Improving the Deaf community's access to prostate and testicular cancer information: a survey study

Folkins, Ann; Sadler, Georgia Robins; Ko, Celine; Branz, Patricia; Marsh, Shane; Bovee, Michael
January 2005
BMC Public Health;2005, Vol. 5, p63
Academic Journal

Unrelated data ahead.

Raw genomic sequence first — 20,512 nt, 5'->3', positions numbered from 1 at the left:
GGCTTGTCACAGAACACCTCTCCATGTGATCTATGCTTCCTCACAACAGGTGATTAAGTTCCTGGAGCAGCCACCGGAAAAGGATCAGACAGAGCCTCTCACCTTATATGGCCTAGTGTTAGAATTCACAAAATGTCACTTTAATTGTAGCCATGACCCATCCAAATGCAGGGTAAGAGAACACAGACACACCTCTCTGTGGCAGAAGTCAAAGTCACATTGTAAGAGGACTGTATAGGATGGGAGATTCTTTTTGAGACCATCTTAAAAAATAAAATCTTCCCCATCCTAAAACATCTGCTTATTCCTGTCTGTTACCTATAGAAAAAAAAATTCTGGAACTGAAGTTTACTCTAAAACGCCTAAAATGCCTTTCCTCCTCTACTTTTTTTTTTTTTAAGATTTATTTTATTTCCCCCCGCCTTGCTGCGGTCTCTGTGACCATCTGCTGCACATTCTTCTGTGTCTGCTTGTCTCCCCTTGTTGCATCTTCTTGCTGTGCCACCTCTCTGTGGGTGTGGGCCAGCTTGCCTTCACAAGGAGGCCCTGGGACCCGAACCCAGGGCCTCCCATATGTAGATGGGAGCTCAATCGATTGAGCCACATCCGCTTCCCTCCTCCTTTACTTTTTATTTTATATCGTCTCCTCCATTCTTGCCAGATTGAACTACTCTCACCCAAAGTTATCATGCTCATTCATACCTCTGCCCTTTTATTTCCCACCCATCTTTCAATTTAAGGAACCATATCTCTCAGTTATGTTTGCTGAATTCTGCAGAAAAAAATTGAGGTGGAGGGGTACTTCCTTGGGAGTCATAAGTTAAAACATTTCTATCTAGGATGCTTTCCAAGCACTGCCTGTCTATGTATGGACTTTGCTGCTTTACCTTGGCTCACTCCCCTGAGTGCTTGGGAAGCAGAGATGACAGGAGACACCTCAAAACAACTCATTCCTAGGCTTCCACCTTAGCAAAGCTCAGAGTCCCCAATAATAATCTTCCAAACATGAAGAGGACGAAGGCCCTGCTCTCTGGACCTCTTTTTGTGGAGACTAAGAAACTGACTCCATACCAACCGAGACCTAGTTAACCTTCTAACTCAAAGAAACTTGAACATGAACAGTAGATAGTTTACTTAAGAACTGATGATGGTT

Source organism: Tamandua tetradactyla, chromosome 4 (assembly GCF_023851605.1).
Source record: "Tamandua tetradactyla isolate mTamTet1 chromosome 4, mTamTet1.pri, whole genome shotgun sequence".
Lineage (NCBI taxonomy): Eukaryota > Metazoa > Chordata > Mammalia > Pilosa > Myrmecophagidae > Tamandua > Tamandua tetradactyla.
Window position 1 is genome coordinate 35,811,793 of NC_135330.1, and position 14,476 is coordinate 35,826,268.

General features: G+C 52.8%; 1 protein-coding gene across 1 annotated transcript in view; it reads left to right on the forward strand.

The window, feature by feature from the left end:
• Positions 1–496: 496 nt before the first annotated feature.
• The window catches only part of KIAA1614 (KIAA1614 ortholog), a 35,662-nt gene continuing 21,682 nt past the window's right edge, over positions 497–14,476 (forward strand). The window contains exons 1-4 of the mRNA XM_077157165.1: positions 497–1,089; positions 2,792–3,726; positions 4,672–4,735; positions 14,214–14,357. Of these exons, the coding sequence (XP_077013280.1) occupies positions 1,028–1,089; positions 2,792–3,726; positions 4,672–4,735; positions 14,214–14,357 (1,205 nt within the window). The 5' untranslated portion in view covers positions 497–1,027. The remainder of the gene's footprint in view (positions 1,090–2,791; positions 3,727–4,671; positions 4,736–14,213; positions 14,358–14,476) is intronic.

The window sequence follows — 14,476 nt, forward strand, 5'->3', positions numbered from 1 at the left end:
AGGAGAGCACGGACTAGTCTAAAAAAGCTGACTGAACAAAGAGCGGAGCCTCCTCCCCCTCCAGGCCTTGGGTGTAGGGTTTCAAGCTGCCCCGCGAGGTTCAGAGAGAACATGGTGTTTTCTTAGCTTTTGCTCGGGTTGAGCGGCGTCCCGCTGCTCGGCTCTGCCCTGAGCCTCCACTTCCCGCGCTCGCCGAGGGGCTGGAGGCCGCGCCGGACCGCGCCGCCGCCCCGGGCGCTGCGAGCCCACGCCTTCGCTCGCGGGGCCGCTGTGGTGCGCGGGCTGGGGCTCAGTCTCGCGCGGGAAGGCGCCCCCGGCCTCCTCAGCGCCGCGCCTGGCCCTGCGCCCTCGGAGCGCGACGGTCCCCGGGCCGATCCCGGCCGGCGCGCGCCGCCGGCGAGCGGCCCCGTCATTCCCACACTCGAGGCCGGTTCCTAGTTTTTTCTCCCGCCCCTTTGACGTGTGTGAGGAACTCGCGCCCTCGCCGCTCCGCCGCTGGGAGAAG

Background: Members of the Deaf community face communication barriers to accessing health information. To resolve these inequalities, educational programs must be designed in the appropriate format and language to meet their needs. Methods: Deaf men (102) were surveyed before, immediately following, and two months after viewing a 52-minute prostate and testicular cancer video in American Sign Language (ASL) with open text captioning and voice overlay. To provide the Deaf community with information equivalent to that available to the hearing community, the video addressed two cancer topics in depth. While the inclusion of two cancer topics lengthened the video, it was anticipated to reduce redundancy and encourage men of diverse ages to learn in a supportive, culturally aligned environment while also covering more topics within the partnership's limited budget. Survey data were analyzed to evaluate the video's impact on viewers' pre and post-intervention understanding of prostate and testicular cancers, as well as respondents' satisfaction with the video, exposure to and use of early detection services, and sources of cancer information. Results: From baseline to immediately post-intervention, participants' overall knowledge increased significantly, and this gain was maintained at the two-month follow-up. Men of diverse ages were successfully recruited, and this worked effectively as a support group. However, combining two complex cancer topics, in depth, in one video appeared to make it more difficult for participants to retain as many relevant details specific to each cancer. Participants related that there was so much information that they would need to watch the video more than once to understand each topic fully. When surveyed about their best sources of health information, participants ranked doctors first and showed a preference for active rather than passive methods of learning. Conclusion: After viewing this ASL video, participants showed significant increases in cancer understanding, and the effects remained significant at the two-month follow-up. However, to achieve maximum learning in a single training session, only one topic should be covered in future educational videos.


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